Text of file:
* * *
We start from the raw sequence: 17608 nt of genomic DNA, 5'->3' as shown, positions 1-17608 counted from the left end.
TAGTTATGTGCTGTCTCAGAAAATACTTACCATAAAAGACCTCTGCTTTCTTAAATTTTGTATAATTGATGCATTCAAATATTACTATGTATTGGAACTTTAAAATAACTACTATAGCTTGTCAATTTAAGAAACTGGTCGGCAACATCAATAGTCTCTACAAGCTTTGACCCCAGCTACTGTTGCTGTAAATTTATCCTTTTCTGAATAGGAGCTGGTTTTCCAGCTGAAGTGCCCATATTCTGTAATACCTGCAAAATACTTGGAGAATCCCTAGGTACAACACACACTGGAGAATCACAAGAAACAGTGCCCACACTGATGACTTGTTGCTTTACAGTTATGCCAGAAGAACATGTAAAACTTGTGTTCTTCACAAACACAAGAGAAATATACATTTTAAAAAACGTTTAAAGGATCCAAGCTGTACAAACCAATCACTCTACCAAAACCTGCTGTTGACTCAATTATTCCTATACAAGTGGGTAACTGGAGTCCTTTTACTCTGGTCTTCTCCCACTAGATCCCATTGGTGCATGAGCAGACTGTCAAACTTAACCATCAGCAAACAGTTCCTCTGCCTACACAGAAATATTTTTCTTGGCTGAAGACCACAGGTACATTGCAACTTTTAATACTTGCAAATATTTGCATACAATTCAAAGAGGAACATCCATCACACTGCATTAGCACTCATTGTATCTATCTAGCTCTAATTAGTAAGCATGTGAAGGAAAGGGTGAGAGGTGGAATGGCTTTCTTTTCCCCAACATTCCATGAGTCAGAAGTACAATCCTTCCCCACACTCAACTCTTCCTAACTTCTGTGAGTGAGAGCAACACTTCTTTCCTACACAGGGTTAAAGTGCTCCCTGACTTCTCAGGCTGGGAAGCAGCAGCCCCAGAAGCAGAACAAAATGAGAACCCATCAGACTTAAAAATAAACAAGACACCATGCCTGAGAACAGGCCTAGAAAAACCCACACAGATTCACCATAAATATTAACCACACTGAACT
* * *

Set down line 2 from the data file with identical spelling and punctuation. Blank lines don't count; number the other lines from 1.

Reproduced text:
TAGTTATGTGCTGTCTCAGAAAATACTTACCATAAAAGACCTCTGCTTTCTTAAATTTTGTATAATTGATGCATTCAAATATTACTATGTATTGGAACTTTAAAATAACTACTATAGCTTGTCAATTTAAGAAACTGGTCGGCAACATCAATAGTCTCTACAAGCTTTGACCCCAGCTACTGTTGCTGTAAATTTATCCTTTTCTGAATAGGAGCTGGTTTTCCAGCTGAAGTGCCCATATTCTGTAATACCTGCAAAATACTTGGAGAATCCCTAGGTACAACACACACTGGAGAATCACAAGAAACAGTGCCCACACTGATGACTTGTTGCTTTACAGTTATGCCAGAAGAACATGTAAAACTTGTGTTCTTCACAAACACAAGAGAAATATACATTTTAAAAAACGTTTAAAGGATCCAAGCTGTACAAACCAATCACTCTACCAAAACCTGCTGTTGACTCAATTATTCCTATACAAGTGGGTAACTGGAGTCCTTTTACTCTGGTCTTCTCCCACTAGATCCCATTGGTGCATGAGCAGACTGTCAAACTTAACCATCAGCAAACAGTTCCTCTGCCTACACAGAAATATTTTTCTTGGCTGAAGACCACAGGTACATTGCAACTTTTAATACTTGCAAATATTTGCATACAATTCAAAGAGGAACATCCATCACACTGCATTAGCACTCATTGTATCTATCTAGCTCTAATTAGTAAGCATGTGAAGGAAAGGGTGAGAGGTGGAATGGCTTTCTTTTCCCCAACATTCCATGAGTCAGAAGTACAATCCTTCCCCACACTCAACTCTTCCTAACTTCTGTGAGTGAGAGCAACACTTCTTTCCTACACAGGGTTAAAGTGCTCCCTGACTTCTCAGGCTGGGAAGCAGCAGCCCCAGAAGCAGAACAAAATGAGAACCCATCAGACTTAAAAATAAACAAGACACCATGCCTGAGAACAGGCCTAGAAAAACCCACACAGATTCACCATAAATATTAACCACACTGAACT